From January 1983 to July 1984 I was the morning show host on I-95 (WINZ-FM), a first for a woman in that time slot in South Florida. “Up and at ‘em with the Madame!” was made up of me, wise-cracking Jeff DeForrest doing news/sports/traffic and George Streapy producing. I had a great time – even if I had to get up at 4 a.m. and pretend I wasn’t remotely stressed out. After beating my direct competition, Y-100 – another first – I asked for a raise and was fired. It was a blessing for I was soon offered my dream job: DJ-ing in the Big Apple. I-95 replaced me with Don Cox (famous for handing out Cox Sucker lollipops to his nubile fans). Don passed away in 2003.
“Up and at ‘em with the Madame!” summer 1984.
Y-100/WHYI – South Florida’s “Amazing FM” – 1977-1981. Brief return 1984.
After being canned at I-95, Y-100 invited me back to do middays before I knew I was heading to the Big Apple. This is from August 1984. That explains why I say my name every break. I had to let people know where I was. The start of this has a bit with Robin Gibb of the Bee Gees. I had interviewed him on the phone. I turned the tape machine off, thinking we were done. Then back on when he started talking about Y-100. I felt naughty, like I was capturing something he hadn’t intended to have taped. Bill Tanner yelled at me, again, after. “Always leave the tape machine running!” Though Bill and I had our moments way back when, we remain friends and admirers.
The late, flamboyant Sunny Joe White brought me to WKTU when it was at 92.3 FM on the radio dial (now it’s at 103.5FM). It had lost its disco heyday bragging rights as the city’s number one station mainly due to the new kid in town, Z100 (led by Scott Shannon), pulverizing it rather quickly. Co-hosting the morning show with the hilarious Jay Thomas, then doing my own show after, was fun while it lasted.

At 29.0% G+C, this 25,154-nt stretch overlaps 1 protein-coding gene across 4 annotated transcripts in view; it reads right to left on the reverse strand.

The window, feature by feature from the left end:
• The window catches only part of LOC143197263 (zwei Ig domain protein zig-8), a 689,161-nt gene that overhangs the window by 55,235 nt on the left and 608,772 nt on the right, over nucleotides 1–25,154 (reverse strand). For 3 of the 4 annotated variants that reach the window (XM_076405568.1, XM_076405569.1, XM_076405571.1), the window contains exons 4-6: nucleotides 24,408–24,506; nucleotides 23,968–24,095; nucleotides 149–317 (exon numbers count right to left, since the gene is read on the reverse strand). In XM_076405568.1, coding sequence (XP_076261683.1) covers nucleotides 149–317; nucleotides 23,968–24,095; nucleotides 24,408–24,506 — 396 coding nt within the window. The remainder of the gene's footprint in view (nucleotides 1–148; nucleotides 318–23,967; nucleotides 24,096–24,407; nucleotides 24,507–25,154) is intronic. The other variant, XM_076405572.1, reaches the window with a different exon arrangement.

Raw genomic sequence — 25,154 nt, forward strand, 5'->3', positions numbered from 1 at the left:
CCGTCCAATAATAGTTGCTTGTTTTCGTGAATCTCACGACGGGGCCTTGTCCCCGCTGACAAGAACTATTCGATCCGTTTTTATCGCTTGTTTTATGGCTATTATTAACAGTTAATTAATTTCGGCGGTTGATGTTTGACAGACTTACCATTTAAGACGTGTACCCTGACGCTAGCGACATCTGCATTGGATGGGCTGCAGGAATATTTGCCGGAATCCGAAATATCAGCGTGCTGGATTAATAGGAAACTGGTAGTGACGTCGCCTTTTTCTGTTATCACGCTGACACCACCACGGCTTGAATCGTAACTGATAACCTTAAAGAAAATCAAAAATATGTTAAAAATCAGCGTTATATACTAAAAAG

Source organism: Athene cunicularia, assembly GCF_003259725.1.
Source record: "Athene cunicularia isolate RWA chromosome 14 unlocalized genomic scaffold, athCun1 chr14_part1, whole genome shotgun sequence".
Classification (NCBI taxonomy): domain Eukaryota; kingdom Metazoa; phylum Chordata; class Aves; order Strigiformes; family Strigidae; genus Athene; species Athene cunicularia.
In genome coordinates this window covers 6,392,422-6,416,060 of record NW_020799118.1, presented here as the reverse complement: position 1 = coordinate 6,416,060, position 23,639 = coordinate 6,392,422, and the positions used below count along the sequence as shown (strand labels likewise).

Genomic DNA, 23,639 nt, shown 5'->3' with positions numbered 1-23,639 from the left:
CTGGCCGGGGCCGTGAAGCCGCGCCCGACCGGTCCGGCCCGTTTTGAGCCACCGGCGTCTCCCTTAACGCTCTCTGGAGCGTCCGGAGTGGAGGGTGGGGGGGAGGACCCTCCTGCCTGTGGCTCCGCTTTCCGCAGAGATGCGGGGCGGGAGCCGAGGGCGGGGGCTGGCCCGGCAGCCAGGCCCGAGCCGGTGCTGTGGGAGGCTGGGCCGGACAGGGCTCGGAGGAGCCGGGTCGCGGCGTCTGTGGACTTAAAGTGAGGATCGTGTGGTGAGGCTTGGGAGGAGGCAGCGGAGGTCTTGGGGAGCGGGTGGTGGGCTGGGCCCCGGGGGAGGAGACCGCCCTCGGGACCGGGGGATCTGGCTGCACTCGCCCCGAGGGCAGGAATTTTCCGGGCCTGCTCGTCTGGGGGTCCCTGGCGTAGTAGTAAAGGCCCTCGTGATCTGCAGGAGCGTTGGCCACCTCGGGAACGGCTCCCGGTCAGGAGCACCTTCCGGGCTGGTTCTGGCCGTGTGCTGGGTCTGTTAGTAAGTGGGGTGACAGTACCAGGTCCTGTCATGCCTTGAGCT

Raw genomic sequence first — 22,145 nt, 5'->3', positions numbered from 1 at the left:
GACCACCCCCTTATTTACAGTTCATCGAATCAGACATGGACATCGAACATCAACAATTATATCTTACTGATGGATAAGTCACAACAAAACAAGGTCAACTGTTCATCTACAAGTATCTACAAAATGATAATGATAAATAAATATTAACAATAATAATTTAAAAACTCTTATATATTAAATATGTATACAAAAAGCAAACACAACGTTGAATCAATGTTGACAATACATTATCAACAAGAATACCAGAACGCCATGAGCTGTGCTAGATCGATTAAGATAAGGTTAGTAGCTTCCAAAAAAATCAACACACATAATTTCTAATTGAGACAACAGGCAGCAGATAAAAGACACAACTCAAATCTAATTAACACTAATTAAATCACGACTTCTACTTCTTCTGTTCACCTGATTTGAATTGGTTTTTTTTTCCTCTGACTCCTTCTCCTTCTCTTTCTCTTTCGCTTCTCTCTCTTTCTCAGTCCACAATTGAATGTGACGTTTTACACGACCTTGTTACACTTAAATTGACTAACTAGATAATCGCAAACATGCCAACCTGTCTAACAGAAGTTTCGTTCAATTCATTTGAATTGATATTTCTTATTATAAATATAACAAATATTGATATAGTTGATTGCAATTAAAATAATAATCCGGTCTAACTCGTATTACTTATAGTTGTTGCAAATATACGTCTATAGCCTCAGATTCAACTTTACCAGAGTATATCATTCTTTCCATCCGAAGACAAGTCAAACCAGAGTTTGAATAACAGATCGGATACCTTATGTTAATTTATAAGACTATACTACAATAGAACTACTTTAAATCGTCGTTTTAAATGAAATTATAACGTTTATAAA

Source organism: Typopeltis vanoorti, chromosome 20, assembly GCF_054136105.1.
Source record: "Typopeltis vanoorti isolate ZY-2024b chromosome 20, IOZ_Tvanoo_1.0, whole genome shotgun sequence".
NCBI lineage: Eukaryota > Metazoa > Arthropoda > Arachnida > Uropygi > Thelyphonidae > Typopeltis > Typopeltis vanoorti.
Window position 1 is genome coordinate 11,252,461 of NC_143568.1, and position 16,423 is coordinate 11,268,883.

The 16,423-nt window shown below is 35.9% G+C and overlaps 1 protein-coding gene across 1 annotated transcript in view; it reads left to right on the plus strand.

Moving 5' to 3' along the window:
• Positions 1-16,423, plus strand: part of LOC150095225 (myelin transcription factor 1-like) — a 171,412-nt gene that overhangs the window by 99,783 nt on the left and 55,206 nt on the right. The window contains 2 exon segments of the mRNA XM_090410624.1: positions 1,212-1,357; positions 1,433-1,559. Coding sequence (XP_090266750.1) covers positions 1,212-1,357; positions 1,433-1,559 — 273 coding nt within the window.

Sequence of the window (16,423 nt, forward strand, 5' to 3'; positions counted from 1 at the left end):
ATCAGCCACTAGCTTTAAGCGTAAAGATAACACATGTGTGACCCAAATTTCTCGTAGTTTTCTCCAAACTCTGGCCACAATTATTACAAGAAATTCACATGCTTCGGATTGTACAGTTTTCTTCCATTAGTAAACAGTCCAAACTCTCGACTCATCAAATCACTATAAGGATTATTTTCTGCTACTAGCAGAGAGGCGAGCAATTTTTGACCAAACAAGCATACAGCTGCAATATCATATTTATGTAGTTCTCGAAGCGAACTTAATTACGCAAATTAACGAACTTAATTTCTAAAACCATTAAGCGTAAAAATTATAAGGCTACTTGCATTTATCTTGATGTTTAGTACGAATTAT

WKTU composite aircheck. 1984. It was turned into a flimsy plastic record that was mailed to listeners. Line-up: Jay Thomas and me, Quincy McCoy, Dan Ingram.
K-ROCK/WXRK, New York City, July 13,1985-November 1991
On July 13, 1985, WKTU vanished. 92-3 K-ROCK was born in its place. Eventually Howard Stern would reign over mornings and begin his steady ascent to “The King of All Media.” For awhile my show followed his. Management thought “The Madame” was too “hit radio”; I needed a hipper, more rock and roll name. I became “The Rock and Roll Madame.”
November 1989, when I was on 10pm-2am. (Unbeknownst to me, not for much longer.) This show has my John Lee Hooker interview. I couldn’t understand 75% of what he said. Hearing me talk about him showing up at the Van Morrison shows, K-ROCK broadcasting from the Paul McCartney concert at Madison Square Garden, and a benefit with celebrity DJs like Laurie Anderson and Lou Reed, brings back how exciting it was to be in New York City. Everyone, eventually, came through town.
January 1990. Howard Stern calls me after being demoted from full-time DJ status for five years to part-time (an 80% drop in income). Billy West plays Bea Arthur. Like Manjushri, the Bodhisattva of wisdom whose sword cuts through disillusionment, Howard was another voice in my head helping me to see the absurdity and limitations of “The Rock and Roll Madame” act. In 1991, I left the station while in the executive M.B.A. program at Columbia University. I never held a full-time DJ position again.
Z100/WHTZ, New York City, 1995-2003
When then PD, Steve Kingston, first asked me to join Z100 as a part-time DJ, I said no. But his offer had the effect of a time-release capsule slowly coursing through my brain. I was soon on Z100 in my head. I had to do it. It was one the best stations on the planet. I sensed it would be my last stop as a DJ. Why not end my career at the top? I was also finally able to use my name, Jo Maeder, on the air. No more Madame. My last show was in January 2003 when the #1 song in America was Eminem’s “Lose Yourself.” I moved to North Carolina to care for my declining “Mama Jo.” By losing “DJ Jo” I found a new me, and home.